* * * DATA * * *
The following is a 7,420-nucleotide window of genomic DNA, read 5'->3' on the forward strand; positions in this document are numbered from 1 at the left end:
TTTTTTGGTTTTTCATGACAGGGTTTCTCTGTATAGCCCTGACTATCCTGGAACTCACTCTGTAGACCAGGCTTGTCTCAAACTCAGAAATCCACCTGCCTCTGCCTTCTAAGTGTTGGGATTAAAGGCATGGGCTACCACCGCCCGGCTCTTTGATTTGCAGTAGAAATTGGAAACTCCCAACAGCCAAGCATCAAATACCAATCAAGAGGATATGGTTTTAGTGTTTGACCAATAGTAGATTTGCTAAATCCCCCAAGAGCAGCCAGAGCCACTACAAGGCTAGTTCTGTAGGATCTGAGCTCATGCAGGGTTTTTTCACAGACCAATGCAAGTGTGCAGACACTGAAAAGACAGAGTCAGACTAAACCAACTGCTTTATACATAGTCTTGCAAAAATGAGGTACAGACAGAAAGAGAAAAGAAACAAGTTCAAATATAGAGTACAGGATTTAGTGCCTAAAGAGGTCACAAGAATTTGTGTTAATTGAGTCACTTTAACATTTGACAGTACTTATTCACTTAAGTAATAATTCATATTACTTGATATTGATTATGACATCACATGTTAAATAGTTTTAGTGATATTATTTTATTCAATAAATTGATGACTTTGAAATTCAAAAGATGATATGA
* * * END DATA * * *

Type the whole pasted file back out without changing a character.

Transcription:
The following is a 7,420-nucleotide window of genomic DNA, read 5'->3' on the forward strand; positions in this document are numbered from 1 at the left end:
TTTTTTGGTTTTTCATGACAGGGTTTCTCTGTATAGCCCTGACTATCCTGGAACTCACTCTGTAGACCAGGCTTGTCTCAAACTCAGAAATCCACCTGCCTCTGCCTTCTAAGTGTTGGGATTAAAGGCATGGGCTACCACCGCCCGGCTCTTTGATTTGCAGTAGAAATTGGAAACTCCCAACAGCCAAGCATCAAATACCAATCAAGAGGATATGGTTTTAGTGTTTGACCAATAGTAGATTTGCTAAATCCCCCAAGAGCAGCCAGAGCCACTACAAGGCTAGTTCTGTAGGATCTGAGCTCATGCAGGGTTTTTTCACAGACCAATGCAAGTGTGCAGACACTGAAAAGACAGAGTCAGACTAAACCAACTGCTTTATACATAGTCTTGCAAAAATGAGGTACAGACAGAAAGAGAAAAGAAACAAGTTCAAATATAGAGTACAGGATTTAGTGCCTAAAGAGGTCACAAGAATTTGTGTTAATTGAGTCACTTTAACATTTGACAGTACTTATTCACTTAAGTAATAATTCATATTACTTGATATTGATTATGACATCACATGTTAAATAGTTTTAGTGATATTATTTTATTCAATAAATTGATGACTTTGAAATTCAAAAGATGATATGA